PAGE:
Cannabis law still reflects discriminatory practices | Andrew Bonello

Releaf president Andrew Bonello | Parts of the new law continue to reflect discriminatory practices of the past and replicates injustices and suffering for people who consume cannabis

The national report on the Drug Situation and Responses in Malta 2021 explains that the number of drug law offences for 2020 amounted to 283 in total with 166 for possession and 117 on trafficking. The majority of criminal offences for possession were related to cannabis, amounting to 87 cases. The report highlights that during the period since the Tribunal was established in 2015 until December 2020 (thus for persons found with less than 3.5 grams), the majority of cases processed were for possession of cannabis, amounting to 1897 people.   

The reform enacted by the Maltese government in 2021 Act No. LXVI to establish the Authority on the Responsible Use of Cannabis and to amend various laws relating to certain cannabis activities, included strong provisions to safeguard public health, human rights, respect for personal freedoms and autonomy. This approach has been done whilst taking due considerations for (a) the wrongdoings and structural abuses of the past, (b) the need to frame drug policy within broader human rights considerations, including a strong Harm Reduction approach, and (c) the importance of keeping in full view injustices and discrimination still faced by people who consume cannabis in Malta.  

Nonetheless, parts of the new law, including the de facto implementation of the law, continue to reflect discriminatory practices of the past and replicates injustices and suffering for people who consume cannabis.

Five of the post pressing matters are:

  1. the continued practice of considering a criminal offence the act of sharing cannabis, better known as trafficking by sharing,
  2. the lack of a social equity approach to remedy the wrongdoings of the past,
  3. a low threshold of cannabis permitted on the person and in the household, thus indirectly contributing to criminalise the person, push increased consumption, waste or sale
  4. the complete ban on consumption within the Associations and other designated places, thus directly hindering the role of a communal approach based on harm reduction principles, and
  5. no clear access to CBD flowers, products and derivatives      

People awaiting the law courts for years to take a decision for the non-violent crime of consuming, cultivating or sharing cannabis have essentially been robbed of their human dignity and left to live in a costly legal limbo. The latter, directly impacting the person’s health, job opportunities and social relations. Others, incarcerated, had to suffer the harrowing experiences of reclusion and the dangerous unsanitary environment of a prison. These people have never been criminals. These people deserve redress and the necessary legislative tools to partake and enjoy the benefits of a partially decriminalised system regulating cannabis. Unfortunately, the law has totally ignored the negative effects caused by criminalisation and continues to promote a stigmatised approach.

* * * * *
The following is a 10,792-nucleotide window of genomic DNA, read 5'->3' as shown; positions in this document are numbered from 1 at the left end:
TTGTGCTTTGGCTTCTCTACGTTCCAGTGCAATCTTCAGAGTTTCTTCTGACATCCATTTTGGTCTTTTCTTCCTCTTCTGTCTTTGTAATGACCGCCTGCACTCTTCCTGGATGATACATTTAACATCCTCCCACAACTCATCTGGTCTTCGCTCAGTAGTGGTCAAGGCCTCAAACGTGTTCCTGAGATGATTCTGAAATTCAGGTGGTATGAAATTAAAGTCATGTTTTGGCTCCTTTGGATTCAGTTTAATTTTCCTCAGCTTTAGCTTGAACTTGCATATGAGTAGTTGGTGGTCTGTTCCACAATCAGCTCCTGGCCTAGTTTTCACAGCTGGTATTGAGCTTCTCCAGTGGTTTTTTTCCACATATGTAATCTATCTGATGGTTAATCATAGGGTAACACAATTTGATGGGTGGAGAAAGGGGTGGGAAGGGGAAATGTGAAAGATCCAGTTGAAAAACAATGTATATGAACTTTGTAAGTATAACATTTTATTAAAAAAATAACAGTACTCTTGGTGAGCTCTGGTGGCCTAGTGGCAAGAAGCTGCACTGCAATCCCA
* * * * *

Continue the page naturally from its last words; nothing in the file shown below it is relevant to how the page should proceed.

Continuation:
ReLeaf Malta is hereby submitting a number of recommendations to further highlight the role of a holistic approach to drug policy reform, and the importance of embracing harm reduction principles as a comprehensive set of tools, not limited to the health aspect, but including also considerations for the social and legal consequences of past and present policy.   

  1. Include the possibility of sharing at no cost cannabis between adults, thus further giving consumers the tools to stir away from the illicit market and further strengthen dialogue between cannabis consuming peers. This is a practice already allowed in countries adopting a similar legislative framework, whereby cannabis is ‘gifted’ and not sold to other adults.   
  2. Establish a unit within the Directorate for Human Rights, titled, Human Rights for People who use Drugs Unit, providing a human rights-based platform to research, write, and educate the general public about the rights of people who use drugs. In view of the partial decriminalisation of cannabis, the Unit should include a ‘grievances board’ inviting people with previous non-violent convictions related to cannabis, and others who have suffered discrimination as a result of their cannabis consumption to submit a complaint and explore legal and social ways on how to remedy.   
  3. Increase the personal threshold of cannabis carried on the person from 7 grams to 15 grams, and cannabis kept at home from 50 grams to 300 grams, thus being better reflective of the 4 plants allowance, and giving the person the possibility to preserve certain strains from one month to the next without being considered a trafficker.   
  4. By facilitating the creation of a safe space, thus one which allows consumption on site or other venues accessible only to members, the law would further fulfil its core principles founded on harm reduction, and therefore one based on a community approach acting as a safety net, a hub for educational exchange, and a place where to promote a healthier approach to cannabis consumption
  5. Ensure CBD flowers, products and derivatives are completely separated from provisions regulating THC flowers, thus ensuring Maltese legislation is in line with the EU and UN.